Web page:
Vilazodone, a selective and potent 5-HT1A partial agonist and reuptake inhibitor, has been approved for treatment of major depressive disorder (MDD) in adults. On the basis of its mechanism of action, vilazodone offers utility in terms of improved tolerability. One of the potential limitations of initiating vilazodone is the initial dose titration required to minimize nausea and vomiting that were reported more frequently with the drug compared to placebo.2,3 The current recommendation is to start with 10 mg/d of vilazodone and titrate to the effective therapeutic dose of 40 mg/d in 2 weeks. There are no data on whether switching to a higher dose of vilazodone may be clinically acceptable and the extent to which discontinuation symptoms from stopping a previous antidepressant influence initiation of vilazodone. Moreover, there is no information to show that patients do not suffer adverse outcomes (eg, no worsening of symptoms) or may indeed clinically benefit following a switch to vilazodone. The study objectives were as follows:

  1. Primary objective: To compare the safety and tolerability of switching to 3 different doses of vilazodone (10 mg/d, 20 mg/d, 40 mg/d) from an equivalent dose range of generic SSRIs or SNRIs in patients with MDD.
  2. To compare the efficacy of switching to 3 different doses of vilazodone (10 mg/d, 20 mg/d, 40 mg/d) from an equivalent dose range of generic SSRIs or SNRIs in patients with MDD.
  3. To examine the rate and extent of discontinuation syndrome following the switch from generic SSRIs and SNRIs to 3 doses of vilazodone.
  4. To compare the rate and extent of discontinuation symptoms following abrupt discontinuation versus a 1-week taper of vilazodone at the end of the 8-week trial.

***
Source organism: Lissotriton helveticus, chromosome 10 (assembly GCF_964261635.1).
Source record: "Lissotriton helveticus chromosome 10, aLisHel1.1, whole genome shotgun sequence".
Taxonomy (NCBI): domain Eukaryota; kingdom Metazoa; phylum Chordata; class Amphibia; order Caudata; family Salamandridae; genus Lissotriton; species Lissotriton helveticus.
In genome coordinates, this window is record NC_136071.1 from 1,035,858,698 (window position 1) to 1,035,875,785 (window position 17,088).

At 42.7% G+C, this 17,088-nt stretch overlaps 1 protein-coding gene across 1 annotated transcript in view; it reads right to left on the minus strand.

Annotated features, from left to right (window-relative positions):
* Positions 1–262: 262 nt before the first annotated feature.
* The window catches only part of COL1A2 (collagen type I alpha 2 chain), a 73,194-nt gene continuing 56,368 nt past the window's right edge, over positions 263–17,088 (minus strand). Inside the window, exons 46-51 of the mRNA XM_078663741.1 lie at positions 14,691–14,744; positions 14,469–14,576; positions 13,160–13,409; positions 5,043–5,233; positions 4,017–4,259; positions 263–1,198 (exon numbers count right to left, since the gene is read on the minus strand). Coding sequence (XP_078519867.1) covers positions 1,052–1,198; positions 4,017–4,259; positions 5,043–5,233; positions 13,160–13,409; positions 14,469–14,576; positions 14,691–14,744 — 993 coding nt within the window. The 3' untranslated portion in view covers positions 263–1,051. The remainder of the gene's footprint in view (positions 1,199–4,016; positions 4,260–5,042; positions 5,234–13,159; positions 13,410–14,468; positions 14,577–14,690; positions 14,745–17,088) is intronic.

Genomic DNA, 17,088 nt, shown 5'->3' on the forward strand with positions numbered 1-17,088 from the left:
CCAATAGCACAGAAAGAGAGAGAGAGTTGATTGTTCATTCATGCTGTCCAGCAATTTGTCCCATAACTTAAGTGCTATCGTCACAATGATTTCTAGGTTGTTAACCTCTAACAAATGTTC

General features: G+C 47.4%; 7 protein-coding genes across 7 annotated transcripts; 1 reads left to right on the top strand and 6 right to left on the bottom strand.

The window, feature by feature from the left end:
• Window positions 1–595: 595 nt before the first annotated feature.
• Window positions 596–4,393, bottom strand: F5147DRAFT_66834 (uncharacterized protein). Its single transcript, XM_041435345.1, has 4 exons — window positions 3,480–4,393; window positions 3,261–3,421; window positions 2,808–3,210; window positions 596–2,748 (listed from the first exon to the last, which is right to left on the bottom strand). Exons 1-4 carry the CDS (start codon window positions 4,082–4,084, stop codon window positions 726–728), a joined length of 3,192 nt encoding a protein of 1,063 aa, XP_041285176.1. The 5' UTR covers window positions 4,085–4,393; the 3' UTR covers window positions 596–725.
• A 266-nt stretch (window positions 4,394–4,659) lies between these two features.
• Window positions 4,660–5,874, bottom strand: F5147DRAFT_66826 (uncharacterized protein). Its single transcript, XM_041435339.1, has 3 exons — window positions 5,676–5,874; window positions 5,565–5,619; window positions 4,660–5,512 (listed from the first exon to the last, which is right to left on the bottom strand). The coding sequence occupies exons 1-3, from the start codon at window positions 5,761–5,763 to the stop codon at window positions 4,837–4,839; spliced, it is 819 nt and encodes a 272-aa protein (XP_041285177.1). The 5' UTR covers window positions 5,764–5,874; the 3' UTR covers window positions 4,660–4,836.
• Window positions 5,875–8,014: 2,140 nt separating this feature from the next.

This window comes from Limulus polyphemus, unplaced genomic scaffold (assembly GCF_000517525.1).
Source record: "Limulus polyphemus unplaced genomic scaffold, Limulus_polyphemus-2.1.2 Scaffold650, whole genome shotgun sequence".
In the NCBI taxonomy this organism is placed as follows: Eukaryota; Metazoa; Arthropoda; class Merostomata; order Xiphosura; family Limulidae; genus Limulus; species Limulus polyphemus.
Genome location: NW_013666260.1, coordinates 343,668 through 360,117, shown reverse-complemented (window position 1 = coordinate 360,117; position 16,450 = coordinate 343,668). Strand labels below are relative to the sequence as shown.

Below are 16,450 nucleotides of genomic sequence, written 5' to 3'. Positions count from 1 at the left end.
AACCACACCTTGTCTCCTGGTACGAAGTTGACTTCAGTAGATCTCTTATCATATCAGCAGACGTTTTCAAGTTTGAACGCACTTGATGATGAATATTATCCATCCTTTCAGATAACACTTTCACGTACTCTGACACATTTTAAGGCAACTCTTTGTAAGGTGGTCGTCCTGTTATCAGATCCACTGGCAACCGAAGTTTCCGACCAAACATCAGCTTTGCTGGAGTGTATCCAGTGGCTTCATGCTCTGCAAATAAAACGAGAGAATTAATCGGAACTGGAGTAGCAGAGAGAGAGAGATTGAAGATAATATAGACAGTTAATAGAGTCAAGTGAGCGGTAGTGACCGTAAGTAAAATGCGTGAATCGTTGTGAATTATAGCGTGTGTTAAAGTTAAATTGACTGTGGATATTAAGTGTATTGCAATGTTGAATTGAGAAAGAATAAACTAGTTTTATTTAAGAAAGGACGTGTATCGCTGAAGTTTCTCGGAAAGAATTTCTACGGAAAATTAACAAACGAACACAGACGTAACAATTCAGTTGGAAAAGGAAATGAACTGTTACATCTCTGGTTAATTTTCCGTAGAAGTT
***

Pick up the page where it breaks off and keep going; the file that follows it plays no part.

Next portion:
METHOD

This was an 8-week, randomized, double-blind, parallel-group, 3-arm trial. The study sites were Duke University Medical Center, Durham, North Carolina, and Carolina Behavioral Care, Durham, North Carolina (ClinicalTrials.gov identifiers: NCT02015546 and NCT01473381). Data were collected from December 2012 to December 2013.

Patients who were switched from existing antidepressants for tolerability or efficacy reasons had their SSRI or SNRI dose reduced to fluoxetine 20 mg/d, citalopram 20 mg/d, escitalopram 10 mg/d, paroxetine 20 mg/d, sertraline 50 mg/d, or venlafaxine 75 mg/d for at least 1 week and then abruptly discontinued. Vilazodone was initiated the next day at doses of 10 mg/d, 20 mg/d, or 40 mg/d. The 10-mg/d dose was titrated to 40 mg/d as per the dose titration scheme recommended in the package insert4 (10 mg/d in week 1, 20 mg/d in week 2, 40 mg/d in week 3), the 20-mg/d dose was titrated to 40 mg/d in 1 week, and the 40-mg/d initiation dose continued unchanged. Subjects unable to tolerate the 40-mg/d dose were reduced to the 20-mg/d dose. At the end of the 8-week trial, subjects in each group were randomly assigned to an abrupt discontinuation or a 1-week taper of vilazodone to assess differences in discontinuation symptoms. A week-9 follow-up assessment of discontinuation symptoms was performed. Any new medication started during the study was evaluated by the investigator to determine its effect on study integrity and subject safety. Subjects and investigators were blinded to study drug and doses. The rating scales used were the Montgomery-Asberg Depression Rating Scale (MADRS),5-7 Hamilton Depression Rating Scale (HDRS),8,9 Hamilton Anxiety Rating Scale (HARS),10 Sheehan Disability Scale (SDS),11 Clinical Global Impressions-Severity (CGI-S), and CGI-Improvement (CGI-I).12

clinical points

  • This study investigated the safety and effectiveness of vilazodone (10 mg/d, 20 mg/d, 40 mg/d) in improving symptoms in patients with major depressive disorder (MDD) who are inadequate responders to selective serotonin reuptake inhibitors (SSRIs) or serotonin-norepinephrine reuptake inhibitors (SNRIs).
  • There was a significant improvement in efficacy measures from baseline to the end of the study; safety and tolerability scores gradually decreased from baseline to the end of the study.
  • Most of the treatment-emergent adverse events were from mild to moderate severity like dry mouth, nausea, weight gain, and diarrhea (only in the 40-mg dose group).